Stage Heatmap – More funding to late-stage companies
Distribution of deals by stage shifted slightly over the 5 year period. Comparing the first half (Q1’11 – Q2’13) to the second (Q3’13 – Q4’15), Accel has moved its focus away from Series A deals, increasing investment at both the early and later stages. Series A deals dropped off with 14% lower investment participation and 28% fewer deals. In that same period, the amount of seed/angel deals nearly doubled. And Growth Equity nearly quadrupled in capital invested, with deal count more than doubling at that stage.
The Stage Heatmap shows the distribution of investments by round, with the first 6 quarters beginning in 2011 on the left, and the next 6 quarters on the right. The size of the box represents the number of deals and the darkness of the blue represents total funding.
Financing by Stage – Series B most common; late-stage with biggest deals
Accel most commonly participates in Series B and Series A rounds which make up about 26.7% and 26.2% of all investments, respectively. But as would be expected, the biggest deals are in the late-stage rounds where median deal size in which Accel participates is over $35M. Year-over-year from 2014 to 2015, Accel has seen 31% growth in seed deals with participation in a median round size of $2.1M. Series D deals grew over 60% with a median deal size of $35M. Below is a look at trends in round participation in the last 2 years.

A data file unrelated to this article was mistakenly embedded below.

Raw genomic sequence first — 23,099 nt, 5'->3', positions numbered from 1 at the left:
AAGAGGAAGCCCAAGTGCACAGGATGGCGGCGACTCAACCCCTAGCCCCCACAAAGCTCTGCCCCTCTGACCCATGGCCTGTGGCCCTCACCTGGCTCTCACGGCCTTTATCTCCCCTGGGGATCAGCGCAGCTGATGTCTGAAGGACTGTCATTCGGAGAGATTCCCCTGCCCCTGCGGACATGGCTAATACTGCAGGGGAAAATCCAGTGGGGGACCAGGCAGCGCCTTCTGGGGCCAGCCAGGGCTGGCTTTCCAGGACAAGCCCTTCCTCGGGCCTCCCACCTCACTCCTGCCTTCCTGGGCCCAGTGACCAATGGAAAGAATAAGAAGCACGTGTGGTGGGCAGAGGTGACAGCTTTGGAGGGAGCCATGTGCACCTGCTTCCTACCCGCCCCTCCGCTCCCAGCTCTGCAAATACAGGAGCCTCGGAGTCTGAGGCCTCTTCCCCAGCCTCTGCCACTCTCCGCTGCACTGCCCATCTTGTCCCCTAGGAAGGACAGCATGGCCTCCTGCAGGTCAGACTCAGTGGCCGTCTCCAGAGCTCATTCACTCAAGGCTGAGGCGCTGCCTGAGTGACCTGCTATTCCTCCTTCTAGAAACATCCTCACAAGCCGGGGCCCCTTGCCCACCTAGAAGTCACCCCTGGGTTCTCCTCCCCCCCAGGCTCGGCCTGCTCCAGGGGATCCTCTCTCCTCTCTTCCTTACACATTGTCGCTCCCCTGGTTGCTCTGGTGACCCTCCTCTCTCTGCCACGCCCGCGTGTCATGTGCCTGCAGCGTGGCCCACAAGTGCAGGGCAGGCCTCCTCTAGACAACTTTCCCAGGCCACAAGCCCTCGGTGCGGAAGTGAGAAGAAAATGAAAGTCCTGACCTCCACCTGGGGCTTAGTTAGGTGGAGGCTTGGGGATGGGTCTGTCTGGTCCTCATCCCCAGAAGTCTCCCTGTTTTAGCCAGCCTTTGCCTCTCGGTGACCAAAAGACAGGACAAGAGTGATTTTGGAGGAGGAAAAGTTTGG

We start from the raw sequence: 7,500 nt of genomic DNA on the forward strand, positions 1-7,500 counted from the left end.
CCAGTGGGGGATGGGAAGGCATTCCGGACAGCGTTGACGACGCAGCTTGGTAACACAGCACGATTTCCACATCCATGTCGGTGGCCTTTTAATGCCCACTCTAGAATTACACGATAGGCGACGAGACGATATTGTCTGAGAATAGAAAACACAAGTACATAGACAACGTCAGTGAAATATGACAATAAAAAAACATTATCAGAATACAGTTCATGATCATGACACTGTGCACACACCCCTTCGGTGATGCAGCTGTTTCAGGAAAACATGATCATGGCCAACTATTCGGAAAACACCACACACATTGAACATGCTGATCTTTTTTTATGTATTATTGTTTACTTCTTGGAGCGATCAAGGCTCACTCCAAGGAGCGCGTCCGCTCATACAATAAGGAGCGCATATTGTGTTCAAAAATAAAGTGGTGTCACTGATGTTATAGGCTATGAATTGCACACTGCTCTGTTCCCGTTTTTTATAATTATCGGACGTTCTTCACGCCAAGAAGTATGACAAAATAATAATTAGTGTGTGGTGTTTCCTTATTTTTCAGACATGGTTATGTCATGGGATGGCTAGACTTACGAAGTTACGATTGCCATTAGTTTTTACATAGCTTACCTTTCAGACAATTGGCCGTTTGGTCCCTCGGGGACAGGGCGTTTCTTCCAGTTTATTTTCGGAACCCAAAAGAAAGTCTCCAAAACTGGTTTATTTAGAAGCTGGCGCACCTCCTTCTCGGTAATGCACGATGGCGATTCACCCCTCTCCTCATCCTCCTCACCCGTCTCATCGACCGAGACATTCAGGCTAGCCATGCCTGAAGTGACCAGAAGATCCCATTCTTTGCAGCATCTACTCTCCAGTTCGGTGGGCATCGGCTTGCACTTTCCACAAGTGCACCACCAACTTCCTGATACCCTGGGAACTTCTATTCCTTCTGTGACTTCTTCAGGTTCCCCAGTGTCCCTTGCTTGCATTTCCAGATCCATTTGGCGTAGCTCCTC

New vs. Follow-on investments – volatile ratios over past few years
The ratio of new to follow-on investments (investments in companies in which Accel has already invested) has seen a bit of volatility in the last 5 years. New investments saw a low in Q2’13, recovered somewhat in 2014, but has since reverted back to 2013 levels. The ratio at Q4’15 was at only about 37% new investments, with the balance being follow-ons.
Below is a screenshot from the Investor Analytics tab on CB Insights showing the ratio of new investments to follow-on by quarter over the last 5 years.
Investment Syndicates – New Entrerprise Associates is a top feeder and co-investor
Accel looks to feeders like First Round Capital and SV Angel for many of its early-stage investments as the Investment Syndicate Dashboard below highlights. New Enterprise Associates has also been a frequent source of deal flow as well as a very frequent co-investor. Accel’s top coinvestor in terms of unique companies invested in is Meritech Capital Partners. Accel has also frequently invested with fellow Silicon Valley VC, Sequoia Capital. Accel is Sequoia’s top coinvestor, and the two have coinvested in over 60 rounds together, the most overlap among all of Accel’s coinvestors.
Below is the Investment Syndicate dashboard for Accel Partners which highlights and ranks top dealflow sources and syndicate partners.
- 100% of the visualizations in this Teardown are from Investor Analytics. No MS Excel necessary.
- Visualizations are all interactive so you can click and see underlying transaction details.